The Leveson Inquiry into the British press – oh, what a lovely game

John Pilger
johnpilger.com

Rupert Murdoch is a bad man. His son James is also bad. Rebekah Brooks is allegedly bad. The News of the World was very bad; it hacked phones and pilloried people. British prime ministers grovelled before this iniquity. David Cameron even sent text messages to Brooks signed “LOL”, and they all had parties in the Cotswolds with Jeremy Clarkson. Nods and winks were duly exchanged on the BSkyB deal.

Shock, horror.

Offering glimpses of the power and petty gangsterism of the British tabloid press, the inquiry conducted by Lord Leveson has, I suspect, shocked few people. As the soap has rolled on, bemusement has given way to boredom. Tony Blair was allowed to whine about the Daily Mail’s treatment of his wife until he and the inquiry’s amoral smugness protecting him were exposed by a member of the public, David Lawley-Wakelin, who shouted, “Excuse me, this man should be arrested for war crimes.” His Lordship duly apologised to the war criminal and the truth-teller was seen off.

Why Murdoch should complain about the British establishment has always mystified me. His interrogation, if that is the word, by Robert Jay QC, was a series of verbal marshmallows that Murdoch promptly spat out. When he described one of his own rambling, self-satisfied questions as “subtle”, Jay received this deft dismissal from Murdoch: “I’m afraid I don’t have much subtlety in me.”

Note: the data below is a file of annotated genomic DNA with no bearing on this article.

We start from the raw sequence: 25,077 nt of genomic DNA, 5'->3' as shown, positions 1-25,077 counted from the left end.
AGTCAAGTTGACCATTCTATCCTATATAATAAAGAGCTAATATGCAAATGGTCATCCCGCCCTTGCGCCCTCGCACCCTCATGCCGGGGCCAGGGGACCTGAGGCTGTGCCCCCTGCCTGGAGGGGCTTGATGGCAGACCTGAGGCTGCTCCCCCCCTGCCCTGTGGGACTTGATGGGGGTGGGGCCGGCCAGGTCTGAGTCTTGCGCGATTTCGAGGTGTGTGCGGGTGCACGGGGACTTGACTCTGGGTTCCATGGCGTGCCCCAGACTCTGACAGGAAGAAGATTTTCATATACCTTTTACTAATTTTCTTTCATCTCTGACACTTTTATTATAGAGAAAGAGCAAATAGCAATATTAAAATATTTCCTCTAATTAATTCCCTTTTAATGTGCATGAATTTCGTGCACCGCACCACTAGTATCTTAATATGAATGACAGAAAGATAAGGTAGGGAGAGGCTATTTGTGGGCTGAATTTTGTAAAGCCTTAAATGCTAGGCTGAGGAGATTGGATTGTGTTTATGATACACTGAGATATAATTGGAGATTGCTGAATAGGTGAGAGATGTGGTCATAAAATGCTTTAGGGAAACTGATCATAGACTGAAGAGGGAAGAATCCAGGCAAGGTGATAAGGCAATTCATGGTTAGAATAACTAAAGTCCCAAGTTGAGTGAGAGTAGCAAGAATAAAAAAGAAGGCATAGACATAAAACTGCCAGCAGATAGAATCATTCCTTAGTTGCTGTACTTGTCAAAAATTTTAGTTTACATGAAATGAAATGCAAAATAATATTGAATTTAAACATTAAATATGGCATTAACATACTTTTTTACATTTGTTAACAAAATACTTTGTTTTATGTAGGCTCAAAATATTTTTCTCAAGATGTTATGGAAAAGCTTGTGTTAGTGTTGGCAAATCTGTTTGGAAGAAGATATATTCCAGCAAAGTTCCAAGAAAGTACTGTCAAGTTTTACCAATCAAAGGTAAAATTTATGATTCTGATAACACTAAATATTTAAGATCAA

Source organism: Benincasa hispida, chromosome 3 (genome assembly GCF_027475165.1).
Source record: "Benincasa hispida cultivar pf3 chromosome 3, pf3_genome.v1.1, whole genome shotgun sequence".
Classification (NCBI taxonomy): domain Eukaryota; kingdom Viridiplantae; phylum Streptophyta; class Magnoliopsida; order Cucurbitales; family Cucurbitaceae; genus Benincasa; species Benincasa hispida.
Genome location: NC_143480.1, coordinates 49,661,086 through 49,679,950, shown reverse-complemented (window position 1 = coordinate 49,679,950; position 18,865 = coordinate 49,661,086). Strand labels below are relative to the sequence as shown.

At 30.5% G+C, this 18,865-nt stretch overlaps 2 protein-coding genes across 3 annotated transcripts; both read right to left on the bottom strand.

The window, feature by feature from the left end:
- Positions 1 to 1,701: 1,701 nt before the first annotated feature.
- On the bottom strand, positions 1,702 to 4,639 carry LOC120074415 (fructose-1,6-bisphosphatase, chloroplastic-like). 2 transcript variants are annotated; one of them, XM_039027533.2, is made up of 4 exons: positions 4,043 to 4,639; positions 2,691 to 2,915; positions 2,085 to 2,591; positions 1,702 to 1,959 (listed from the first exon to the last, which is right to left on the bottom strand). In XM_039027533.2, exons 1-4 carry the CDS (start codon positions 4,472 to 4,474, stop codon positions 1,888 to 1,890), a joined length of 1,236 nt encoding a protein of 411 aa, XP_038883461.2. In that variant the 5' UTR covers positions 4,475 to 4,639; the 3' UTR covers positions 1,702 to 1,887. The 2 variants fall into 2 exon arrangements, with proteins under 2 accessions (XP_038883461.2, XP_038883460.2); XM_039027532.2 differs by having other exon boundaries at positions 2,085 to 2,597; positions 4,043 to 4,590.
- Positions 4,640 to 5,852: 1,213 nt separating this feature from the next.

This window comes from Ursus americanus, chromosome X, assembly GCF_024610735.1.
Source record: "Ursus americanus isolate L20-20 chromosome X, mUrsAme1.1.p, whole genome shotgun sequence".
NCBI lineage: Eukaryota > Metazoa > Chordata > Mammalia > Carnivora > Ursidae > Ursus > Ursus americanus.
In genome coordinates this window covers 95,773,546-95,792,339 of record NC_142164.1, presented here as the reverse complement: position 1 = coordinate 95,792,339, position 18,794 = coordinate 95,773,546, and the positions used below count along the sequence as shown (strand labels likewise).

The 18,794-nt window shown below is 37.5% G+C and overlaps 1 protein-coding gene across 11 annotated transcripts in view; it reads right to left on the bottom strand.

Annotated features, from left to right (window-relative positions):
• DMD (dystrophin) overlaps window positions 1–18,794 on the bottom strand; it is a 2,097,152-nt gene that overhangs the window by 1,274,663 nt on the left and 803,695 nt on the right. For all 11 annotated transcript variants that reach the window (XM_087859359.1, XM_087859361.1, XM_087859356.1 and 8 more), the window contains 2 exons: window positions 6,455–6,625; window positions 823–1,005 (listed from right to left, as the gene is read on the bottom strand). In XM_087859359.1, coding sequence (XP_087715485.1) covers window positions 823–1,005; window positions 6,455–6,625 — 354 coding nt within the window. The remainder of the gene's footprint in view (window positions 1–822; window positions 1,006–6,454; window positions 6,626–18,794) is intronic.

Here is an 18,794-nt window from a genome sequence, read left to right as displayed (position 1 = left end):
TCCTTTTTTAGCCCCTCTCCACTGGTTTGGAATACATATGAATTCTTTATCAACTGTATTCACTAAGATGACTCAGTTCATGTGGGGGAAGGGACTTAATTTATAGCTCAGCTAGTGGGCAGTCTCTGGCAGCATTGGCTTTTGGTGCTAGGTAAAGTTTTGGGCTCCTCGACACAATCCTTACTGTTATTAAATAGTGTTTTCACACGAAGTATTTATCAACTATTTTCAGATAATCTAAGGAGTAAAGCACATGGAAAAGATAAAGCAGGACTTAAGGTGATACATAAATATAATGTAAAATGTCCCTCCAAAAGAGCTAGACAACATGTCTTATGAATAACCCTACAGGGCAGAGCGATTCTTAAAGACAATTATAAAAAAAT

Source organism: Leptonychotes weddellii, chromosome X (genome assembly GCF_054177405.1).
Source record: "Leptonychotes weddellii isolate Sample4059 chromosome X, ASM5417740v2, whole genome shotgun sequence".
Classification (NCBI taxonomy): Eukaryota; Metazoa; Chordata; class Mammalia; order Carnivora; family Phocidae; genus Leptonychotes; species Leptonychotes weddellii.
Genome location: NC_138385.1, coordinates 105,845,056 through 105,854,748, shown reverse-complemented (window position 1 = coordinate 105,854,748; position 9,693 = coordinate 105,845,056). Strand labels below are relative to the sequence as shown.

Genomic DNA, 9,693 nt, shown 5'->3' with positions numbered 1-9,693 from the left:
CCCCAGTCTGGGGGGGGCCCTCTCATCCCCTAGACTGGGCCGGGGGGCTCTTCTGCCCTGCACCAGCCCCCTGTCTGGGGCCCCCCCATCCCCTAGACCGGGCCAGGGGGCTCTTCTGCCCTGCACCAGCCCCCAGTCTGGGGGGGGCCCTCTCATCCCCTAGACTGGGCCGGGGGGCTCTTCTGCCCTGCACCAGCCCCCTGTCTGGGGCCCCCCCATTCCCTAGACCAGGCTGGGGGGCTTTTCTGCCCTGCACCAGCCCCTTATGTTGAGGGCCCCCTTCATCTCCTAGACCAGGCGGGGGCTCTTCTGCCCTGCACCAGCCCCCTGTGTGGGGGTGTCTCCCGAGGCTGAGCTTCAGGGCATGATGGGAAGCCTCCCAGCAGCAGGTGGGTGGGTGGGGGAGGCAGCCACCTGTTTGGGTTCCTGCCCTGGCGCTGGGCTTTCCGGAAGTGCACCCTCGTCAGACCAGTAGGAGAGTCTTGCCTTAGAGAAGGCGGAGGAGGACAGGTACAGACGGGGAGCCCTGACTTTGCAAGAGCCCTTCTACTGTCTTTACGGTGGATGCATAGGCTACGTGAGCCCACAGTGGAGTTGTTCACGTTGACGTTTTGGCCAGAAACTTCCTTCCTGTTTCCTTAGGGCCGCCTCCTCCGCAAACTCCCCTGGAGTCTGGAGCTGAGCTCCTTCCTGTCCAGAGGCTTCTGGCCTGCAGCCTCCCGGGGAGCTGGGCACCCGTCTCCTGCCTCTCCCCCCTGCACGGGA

As the theatre critic Michael Billington reminded us recently, it was in the Spectator in 1955 that Henry Fairlie coined the term “the establishment”, defining it as “the matrix of official and social relations within which power in Britain is exercised”. For most of my career as a journalist, Murdoch has been an influential and admired member of this club: even a mentor to many of those now casting him as a “bad apple”. His deeply cynical mantra, “I’m only giving the public what they want”, was echoed by journalists and broadcasters as they lined up to dumb down their work and embrace the propaganda of corporatism that followed Murdoch’s bloody move to Wapping in 1986.

More than 5,000 men and women were sacked, and countless families destroyed and suicides committed; and Murdoch could not have got away with it had Margaret Thatcher and the Metropolitan Police not given him total, often secret support, and journalists not lain face down on the floors of buses that drove perilously through the picket lines of their former, principled colleagues.

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